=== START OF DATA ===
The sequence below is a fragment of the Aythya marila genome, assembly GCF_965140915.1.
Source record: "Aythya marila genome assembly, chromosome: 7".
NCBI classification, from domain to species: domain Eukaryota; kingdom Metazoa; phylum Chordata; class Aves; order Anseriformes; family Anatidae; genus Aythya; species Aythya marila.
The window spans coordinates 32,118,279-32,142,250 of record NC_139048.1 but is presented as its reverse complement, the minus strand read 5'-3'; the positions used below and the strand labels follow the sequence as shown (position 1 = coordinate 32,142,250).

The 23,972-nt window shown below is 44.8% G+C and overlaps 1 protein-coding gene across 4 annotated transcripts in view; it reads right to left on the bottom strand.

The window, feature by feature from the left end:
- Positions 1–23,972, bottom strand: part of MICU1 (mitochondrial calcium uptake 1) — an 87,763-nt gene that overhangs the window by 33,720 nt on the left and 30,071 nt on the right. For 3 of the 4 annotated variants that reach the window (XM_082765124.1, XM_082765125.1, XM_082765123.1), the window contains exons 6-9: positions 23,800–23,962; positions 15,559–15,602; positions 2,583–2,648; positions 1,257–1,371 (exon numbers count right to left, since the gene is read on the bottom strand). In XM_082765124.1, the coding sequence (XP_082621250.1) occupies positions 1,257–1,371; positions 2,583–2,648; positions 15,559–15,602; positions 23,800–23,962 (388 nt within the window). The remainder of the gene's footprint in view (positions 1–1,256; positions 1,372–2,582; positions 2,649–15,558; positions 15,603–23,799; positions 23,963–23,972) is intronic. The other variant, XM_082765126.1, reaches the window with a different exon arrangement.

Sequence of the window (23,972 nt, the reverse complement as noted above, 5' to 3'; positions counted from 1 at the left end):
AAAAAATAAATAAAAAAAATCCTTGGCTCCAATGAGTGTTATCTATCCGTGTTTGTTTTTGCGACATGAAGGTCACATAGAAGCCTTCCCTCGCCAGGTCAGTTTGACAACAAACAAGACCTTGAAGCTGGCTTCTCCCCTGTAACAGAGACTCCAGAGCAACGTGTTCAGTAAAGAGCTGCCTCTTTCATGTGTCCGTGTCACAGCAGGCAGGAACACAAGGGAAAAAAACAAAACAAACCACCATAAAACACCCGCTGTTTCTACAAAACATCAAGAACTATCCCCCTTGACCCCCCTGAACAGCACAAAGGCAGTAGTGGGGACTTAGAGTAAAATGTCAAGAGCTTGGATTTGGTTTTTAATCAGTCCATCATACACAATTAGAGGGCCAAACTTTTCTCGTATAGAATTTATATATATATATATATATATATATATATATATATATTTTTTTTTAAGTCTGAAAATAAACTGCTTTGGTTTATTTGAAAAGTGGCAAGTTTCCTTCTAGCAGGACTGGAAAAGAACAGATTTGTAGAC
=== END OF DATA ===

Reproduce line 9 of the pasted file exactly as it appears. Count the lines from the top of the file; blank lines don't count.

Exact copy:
AAAAAATAAATAAAAAAAATCCTTGGCTCCAATGAGTGTTATCTATCCGTGTTTGTTTTTGCGACATGAAGGTCACATAGAAGCCTTCCCTCGCCAGGTCAGTTTGACAACAAACAAGACCTTGAAGCTGGCTTCTCCCCTGTAACAGAGACTCCAGAGCAACGTGTTCAGTAAAGAGCTGCCTCTTTCATGTGTCCGTGTCACAGCAGGCAGGAACACAAGGGAAAAAAACAAAACAAACCACCATAAAACACCCGCTGTTTCTACAAAACATCAAGAACTATCCCCCTTGACCCCCCTGAACAGCACAAAGGCAGTAGTGGGGACTTAGAGTAAAATGTCAAGAGCTTGGATTTGGTTTTTAATCAGTCCATCATACACAATTAGAGGGCCAAACTTTTCTCGTATAGAATTTATATATATATATATATATATATATATATATATATATTTTTTTTTAAGTCTGAAAATAAACTGCTTTGGTTTATTTGAAAAGTGGCAAGTTTCCTTCTAGCAGGACTGGAAAAGAACAGATTTGTAGAC